This is a prospective, randomized, controlled, open label, parallel two-arm design, multi-center study to compare different perioperative antibiotic administration protocols with regard to surgical site infection/periprosthetic joint infection rates in elective total knee arthroplasty (TKA).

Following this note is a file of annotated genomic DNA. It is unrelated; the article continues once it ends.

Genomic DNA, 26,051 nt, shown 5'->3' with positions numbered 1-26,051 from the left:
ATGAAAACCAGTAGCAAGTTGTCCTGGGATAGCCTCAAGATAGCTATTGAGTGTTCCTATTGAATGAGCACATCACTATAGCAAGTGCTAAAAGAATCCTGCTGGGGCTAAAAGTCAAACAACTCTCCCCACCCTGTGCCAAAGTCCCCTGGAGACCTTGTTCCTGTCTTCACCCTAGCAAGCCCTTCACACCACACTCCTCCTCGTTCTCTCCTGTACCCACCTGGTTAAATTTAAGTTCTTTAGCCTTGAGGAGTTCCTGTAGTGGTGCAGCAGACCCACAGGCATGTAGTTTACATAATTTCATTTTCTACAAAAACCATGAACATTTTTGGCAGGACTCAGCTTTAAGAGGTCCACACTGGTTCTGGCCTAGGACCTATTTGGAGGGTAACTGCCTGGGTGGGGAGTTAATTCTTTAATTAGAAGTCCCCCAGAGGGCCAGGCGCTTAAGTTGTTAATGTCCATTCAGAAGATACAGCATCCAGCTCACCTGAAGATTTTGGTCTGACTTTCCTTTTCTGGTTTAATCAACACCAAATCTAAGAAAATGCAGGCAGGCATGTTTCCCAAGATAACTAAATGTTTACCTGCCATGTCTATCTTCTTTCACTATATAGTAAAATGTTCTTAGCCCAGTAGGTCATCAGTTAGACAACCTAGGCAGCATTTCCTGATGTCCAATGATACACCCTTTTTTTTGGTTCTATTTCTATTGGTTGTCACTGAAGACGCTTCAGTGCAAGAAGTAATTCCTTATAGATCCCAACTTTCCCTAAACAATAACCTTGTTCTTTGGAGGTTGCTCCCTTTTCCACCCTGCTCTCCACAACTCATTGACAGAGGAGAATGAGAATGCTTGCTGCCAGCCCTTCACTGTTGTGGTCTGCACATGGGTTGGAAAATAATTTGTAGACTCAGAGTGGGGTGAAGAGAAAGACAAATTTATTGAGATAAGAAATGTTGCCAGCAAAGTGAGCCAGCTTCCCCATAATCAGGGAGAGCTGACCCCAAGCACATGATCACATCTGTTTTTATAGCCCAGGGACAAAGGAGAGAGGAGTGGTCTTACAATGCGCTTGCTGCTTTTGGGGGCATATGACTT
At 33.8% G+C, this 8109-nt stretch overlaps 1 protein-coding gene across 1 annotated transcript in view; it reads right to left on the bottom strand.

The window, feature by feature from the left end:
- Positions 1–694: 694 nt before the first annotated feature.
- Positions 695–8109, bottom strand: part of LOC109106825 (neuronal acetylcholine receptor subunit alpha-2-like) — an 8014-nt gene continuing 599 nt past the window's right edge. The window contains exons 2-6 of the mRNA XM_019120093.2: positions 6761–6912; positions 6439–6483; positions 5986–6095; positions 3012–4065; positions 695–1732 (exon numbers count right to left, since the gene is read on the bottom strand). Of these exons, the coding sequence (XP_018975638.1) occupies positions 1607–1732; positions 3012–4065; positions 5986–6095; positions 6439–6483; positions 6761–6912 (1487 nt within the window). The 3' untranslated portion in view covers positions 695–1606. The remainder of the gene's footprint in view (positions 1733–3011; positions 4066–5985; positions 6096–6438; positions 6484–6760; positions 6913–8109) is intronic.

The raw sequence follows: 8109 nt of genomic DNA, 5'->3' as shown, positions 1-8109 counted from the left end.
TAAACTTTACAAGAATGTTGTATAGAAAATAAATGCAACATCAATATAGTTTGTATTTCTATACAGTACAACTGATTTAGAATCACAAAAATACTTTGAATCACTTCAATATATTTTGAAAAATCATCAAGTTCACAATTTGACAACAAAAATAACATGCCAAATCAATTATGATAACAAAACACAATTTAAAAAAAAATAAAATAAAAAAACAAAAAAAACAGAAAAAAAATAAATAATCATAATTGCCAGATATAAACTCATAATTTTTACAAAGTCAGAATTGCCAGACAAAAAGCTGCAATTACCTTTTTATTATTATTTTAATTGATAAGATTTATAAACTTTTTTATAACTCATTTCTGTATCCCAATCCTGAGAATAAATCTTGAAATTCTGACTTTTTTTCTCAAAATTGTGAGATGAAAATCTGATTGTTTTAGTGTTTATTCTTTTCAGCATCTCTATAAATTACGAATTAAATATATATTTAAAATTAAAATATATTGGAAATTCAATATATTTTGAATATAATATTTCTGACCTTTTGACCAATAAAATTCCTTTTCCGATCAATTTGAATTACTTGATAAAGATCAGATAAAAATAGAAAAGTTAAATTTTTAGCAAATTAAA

This study is for patients that have suffered a femur fracture due to metastatic cancer. The standard of care for this type of fracture is to stabilize the bone with an intramedullary nail. When preparing the femur for the nail, pressure can cause fat to enter the bloodstream and travel to the heart, causing heart and lung complications. The procedure being investigated in this study is called reduced pressure reaming. In this procedure the surgeon will use a device with suction when preparing the bone for the nail in order to decrease pressure and decrease the amount of fat that enters the bloodstream. Patients will be randomly assigned to either the standard preparation (standard reaming), or the reduced pressure preparation (reduced pressure reaming). After surgery, both treatment groups will followed according to standard practices at 2 weeks, 6 weeks, 3 months, and 6 months.